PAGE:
He got into acting after his band moved to Los Angeles and broke up. He made his first film appearance in the 1984 horror flick Nightmare on Elm Street, and later was cast in Platoon, just before he began his three-year stint on 21 Jump Street.
He clearly hated the attention he was receiving in the media, and he seemed to go out of his way to mock his heartthrob status by starring in the John Waters’ film Cry-Baby. When he left the TV show for good, he hooked up with director Tim Burton in the admired but strange Edward Scissorhands, the first of several collaborations with the offbeat filmmaker (Ed Wood and Sleepy Hollow would follow).
His choice of roles has been questioned by others, but never by Depp himself.
“I have no regrets,” he said. “I am glad I did every single role.
“My career was never about commercial success,” he added. “I was in it for the long haul. I decided early on to be patient and wait for the roles that interested me, not the roles that would advance my career. I never wanted to be remembered for being a star.
“It wasn’t that I was rejecting Hollywood; I was rejecting the idea of being a product.”
So, when he met with a Disney executive to discuss the possibility of being a voice in an animated movie, he said he was not trying to make a smart career move.
“I only wanted to be in a movie that my kids could see. Then he mentioned that they were considering a movie based on the Pirates of the Caribbean ride, and I said I was in. There was no screenplay, no director, nothing. For some unknown reason, I just said I was in.”
Depp, dressed in blue jeans, a long-sleeve blue shirt and a wrist-full of silver jewelry, said he had no idea that Pirates was a big-budget movie with strong commercial aspirations. That might have dissuaded him from taking the role.
“I thought it was a small movie until they showed us an early trailer while we were still filming in the Caribbean. All of a sudden, I realized I was in a big Disney film. It looked enormous.”
Playing his pirate character as a slightly effeminate, slightly inebriated version of Rolling Stones guitarist Keith Richards (a friend of Depp’s who seems to have taken the impersonation good-naturedly), Depp unexpectedly found himself in unfamiliar territory—a bankable star fresh off a commercial success.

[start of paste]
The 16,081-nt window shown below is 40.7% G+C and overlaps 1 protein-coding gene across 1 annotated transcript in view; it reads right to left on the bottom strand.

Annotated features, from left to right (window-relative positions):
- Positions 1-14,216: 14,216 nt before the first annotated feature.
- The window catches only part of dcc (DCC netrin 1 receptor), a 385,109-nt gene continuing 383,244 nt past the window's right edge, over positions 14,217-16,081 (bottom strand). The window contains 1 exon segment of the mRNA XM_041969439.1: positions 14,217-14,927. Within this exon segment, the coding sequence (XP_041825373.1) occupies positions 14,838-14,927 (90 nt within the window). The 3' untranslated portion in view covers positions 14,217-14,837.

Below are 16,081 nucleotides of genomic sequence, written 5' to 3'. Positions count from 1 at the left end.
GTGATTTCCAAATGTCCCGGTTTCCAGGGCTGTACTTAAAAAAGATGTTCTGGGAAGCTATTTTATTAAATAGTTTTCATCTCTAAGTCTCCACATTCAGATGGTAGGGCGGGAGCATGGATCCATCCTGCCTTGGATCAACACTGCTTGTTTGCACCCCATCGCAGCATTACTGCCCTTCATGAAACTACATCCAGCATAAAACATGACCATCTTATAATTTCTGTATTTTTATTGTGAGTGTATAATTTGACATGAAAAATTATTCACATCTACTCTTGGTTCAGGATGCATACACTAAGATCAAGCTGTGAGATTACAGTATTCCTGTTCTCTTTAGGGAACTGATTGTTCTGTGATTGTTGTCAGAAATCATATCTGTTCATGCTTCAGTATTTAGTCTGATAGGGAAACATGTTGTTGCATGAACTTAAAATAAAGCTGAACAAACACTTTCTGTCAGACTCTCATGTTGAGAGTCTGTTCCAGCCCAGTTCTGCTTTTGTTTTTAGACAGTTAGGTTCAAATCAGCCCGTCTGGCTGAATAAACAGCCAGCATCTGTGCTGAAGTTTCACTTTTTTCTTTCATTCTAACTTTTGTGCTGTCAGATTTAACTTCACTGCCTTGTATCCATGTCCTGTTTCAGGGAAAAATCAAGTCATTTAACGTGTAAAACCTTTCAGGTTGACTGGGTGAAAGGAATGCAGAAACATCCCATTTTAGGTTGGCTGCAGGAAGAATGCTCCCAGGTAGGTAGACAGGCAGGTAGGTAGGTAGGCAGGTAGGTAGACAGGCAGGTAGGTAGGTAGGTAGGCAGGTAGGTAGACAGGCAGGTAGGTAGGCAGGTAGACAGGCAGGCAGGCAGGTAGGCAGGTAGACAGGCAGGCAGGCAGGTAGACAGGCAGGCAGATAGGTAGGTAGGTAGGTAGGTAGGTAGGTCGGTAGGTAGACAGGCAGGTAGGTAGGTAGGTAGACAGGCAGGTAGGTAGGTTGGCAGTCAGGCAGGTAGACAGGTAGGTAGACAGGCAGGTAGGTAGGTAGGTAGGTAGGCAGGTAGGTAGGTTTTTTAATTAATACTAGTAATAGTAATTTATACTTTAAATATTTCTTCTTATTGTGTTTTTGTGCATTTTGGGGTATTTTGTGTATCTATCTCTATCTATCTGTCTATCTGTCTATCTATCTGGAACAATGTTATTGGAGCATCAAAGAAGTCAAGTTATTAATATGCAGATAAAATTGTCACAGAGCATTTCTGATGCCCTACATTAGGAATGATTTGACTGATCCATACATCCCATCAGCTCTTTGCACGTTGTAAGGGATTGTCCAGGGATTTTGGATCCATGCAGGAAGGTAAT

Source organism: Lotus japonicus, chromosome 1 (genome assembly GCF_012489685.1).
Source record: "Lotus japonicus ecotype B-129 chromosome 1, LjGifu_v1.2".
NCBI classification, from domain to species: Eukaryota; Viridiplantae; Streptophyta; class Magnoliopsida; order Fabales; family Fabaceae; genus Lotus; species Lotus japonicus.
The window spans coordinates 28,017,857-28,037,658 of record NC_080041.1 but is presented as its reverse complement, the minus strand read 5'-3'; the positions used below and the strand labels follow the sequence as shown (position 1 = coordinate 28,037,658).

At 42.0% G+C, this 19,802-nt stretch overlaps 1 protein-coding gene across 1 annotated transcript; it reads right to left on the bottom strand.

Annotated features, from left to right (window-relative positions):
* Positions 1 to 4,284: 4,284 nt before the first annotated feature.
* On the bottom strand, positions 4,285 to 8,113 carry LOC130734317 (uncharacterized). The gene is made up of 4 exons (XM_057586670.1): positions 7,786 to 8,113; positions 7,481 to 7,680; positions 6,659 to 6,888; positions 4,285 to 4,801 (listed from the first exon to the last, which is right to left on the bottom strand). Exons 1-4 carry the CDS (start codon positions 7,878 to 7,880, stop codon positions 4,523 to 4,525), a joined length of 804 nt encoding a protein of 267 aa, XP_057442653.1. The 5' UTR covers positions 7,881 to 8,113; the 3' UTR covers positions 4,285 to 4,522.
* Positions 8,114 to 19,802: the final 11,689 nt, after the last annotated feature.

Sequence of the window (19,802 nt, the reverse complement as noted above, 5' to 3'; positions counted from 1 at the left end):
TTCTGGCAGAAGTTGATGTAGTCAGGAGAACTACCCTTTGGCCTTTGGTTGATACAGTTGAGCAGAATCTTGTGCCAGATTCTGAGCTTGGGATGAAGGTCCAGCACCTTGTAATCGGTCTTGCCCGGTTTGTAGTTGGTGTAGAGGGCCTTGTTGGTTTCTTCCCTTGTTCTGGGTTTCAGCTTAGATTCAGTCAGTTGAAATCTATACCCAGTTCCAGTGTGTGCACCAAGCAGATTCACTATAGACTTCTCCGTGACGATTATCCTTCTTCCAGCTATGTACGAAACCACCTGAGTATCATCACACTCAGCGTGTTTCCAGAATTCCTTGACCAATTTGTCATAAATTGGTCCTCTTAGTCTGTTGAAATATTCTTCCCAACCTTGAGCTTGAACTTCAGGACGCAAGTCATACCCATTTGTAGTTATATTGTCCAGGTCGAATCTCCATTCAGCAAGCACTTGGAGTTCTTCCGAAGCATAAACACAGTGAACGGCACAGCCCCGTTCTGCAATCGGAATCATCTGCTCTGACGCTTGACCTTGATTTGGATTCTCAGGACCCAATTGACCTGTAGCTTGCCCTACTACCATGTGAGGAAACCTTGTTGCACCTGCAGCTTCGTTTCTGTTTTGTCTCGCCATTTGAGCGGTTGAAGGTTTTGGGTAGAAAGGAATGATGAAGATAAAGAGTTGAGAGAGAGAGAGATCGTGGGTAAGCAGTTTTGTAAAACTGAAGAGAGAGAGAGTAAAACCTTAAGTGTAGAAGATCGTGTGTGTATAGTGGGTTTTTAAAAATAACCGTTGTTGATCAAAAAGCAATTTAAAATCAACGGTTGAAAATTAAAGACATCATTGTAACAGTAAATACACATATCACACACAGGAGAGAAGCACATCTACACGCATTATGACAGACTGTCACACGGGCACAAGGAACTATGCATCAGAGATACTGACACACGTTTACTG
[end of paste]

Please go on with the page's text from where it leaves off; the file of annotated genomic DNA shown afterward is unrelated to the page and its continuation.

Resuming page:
“I had never experienced that before,” Depp said with a laugh. “And it’s been fun to visit Hollywood and talk to studios as a bankable actor for a change.
“But I’ve been around long enough to know that one week, you’re on the exclusive list of five or 10 guys who can open a movie, and then the next week, you’re off the list. It’s been a fun ride, and I’m enjoying it for all it’s worth.”
Depp said that, although he’s having a ball as a “movie star,” he’s not taking any of it seriously. And if that sounds like a terribly mature attitude, coming from the former bad boy of Hollywood, chalk it up to his 40th birthday.
It’s tough to be an irresponsible bad boy when you’re 40, and in a serious relationship with two children.
“Turning 40 has been great for me,” he said. “My 20s were total confusion, and in my 30s, I was constantly trying to figure out who I was. But I like the feeling of my 40s. I like the man that I’ve become.
“I’m well-rooted into fatherhood now (he and his live-in girlfriend, French actress and pop singer Vanessa Paradis, have two children), and I’m not confused anymore. I don’t feel I have to numb myself from my responsibilities. I’m even looking forward to getting older.
“Who knows what my 50s will bring? I could be doing a Pirates of the Caribbean TV series.”